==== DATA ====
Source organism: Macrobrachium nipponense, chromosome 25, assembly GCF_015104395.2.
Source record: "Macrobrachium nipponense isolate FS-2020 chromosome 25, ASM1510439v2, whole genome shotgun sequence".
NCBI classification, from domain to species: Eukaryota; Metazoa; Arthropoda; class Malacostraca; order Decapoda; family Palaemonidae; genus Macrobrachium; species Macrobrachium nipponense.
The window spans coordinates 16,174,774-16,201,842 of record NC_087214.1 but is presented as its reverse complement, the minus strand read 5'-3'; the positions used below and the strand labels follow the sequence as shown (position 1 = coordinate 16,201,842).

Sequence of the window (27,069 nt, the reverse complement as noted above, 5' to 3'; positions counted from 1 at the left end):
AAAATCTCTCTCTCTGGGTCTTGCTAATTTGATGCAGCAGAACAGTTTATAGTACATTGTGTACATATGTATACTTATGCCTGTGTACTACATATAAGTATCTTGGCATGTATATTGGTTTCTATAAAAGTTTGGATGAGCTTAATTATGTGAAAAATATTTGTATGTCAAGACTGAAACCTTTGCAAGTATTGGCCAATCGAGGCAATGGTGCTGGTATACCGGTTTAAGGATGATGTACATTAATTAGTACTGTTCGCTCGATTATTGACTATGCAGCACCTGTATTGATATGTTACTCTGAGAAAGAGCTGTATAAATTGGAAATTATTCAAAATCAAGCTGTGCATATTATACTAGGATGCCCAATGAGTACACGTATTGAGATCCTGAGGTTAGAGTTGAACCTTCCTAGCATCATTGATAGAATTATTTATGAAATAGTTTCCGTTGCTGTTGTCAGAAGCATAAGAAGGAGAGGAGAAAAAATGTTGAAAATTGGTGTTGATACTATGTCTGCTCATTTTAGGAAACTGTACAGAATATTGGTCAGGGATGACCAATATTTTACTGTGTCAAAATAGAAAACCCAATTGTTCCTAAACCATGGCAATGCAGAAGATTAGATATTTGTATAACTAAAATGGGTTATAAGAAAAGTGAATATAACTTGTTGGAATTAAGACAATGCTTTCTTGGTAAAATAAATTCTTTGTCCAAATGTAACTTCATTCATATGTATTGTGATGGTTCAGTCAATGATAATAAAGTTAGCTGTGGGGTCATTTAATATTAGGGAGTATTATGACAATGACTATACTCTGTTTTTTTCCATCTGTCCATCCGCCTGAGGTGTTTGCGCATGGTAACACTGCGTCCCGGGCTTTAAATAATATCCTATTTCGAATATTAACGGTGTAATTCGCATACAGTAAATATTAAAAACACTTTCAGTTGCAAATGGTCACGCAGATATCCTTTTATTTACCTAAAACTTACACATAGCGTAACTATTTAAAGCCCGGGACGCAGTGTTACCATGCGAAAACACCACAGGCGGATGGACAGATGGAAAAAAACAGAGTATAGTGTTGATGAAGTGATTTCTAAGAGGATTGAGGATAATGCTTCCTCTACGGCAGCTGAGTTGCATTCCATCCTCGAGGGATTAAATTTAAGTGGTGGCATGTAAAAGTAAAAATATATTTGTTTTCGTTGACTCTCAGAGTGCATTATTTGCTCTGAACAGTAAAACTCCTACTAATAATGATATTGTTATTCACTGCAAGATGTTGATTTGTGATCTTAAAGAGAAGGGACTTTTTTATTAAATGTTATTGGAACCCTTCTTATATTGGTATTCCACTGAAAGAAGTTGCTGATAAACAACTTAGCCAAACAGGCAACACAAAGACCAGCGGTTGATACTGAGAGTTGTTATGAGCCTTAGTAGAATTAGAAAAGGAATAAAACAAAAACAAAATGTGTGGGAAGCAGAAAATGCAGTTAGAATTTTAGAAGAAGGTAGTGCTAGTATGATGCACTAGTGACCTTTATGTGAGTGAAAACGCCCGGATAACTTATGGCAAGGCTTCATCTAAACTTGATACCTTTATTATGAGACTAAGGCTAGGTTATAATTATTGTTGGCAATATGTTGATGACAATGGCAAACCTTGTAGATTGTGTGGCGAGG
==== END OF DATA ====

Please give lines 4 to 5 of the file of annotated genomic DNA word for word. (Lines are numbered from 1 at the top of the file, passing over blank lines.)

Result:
The window spans coordinates 16,174,774-16,201,842 of record NC_087214.1 but is presented as its reverse complement, the minus strand read 5'-3'; the positions used below and the strand labels follow the sequence as shown (position 1 = coordinate 16,201,842).

Sequence of the window (27,069 nt, the reverse complement as noted above, 5' to 3'; positions counted from 1 at the left end):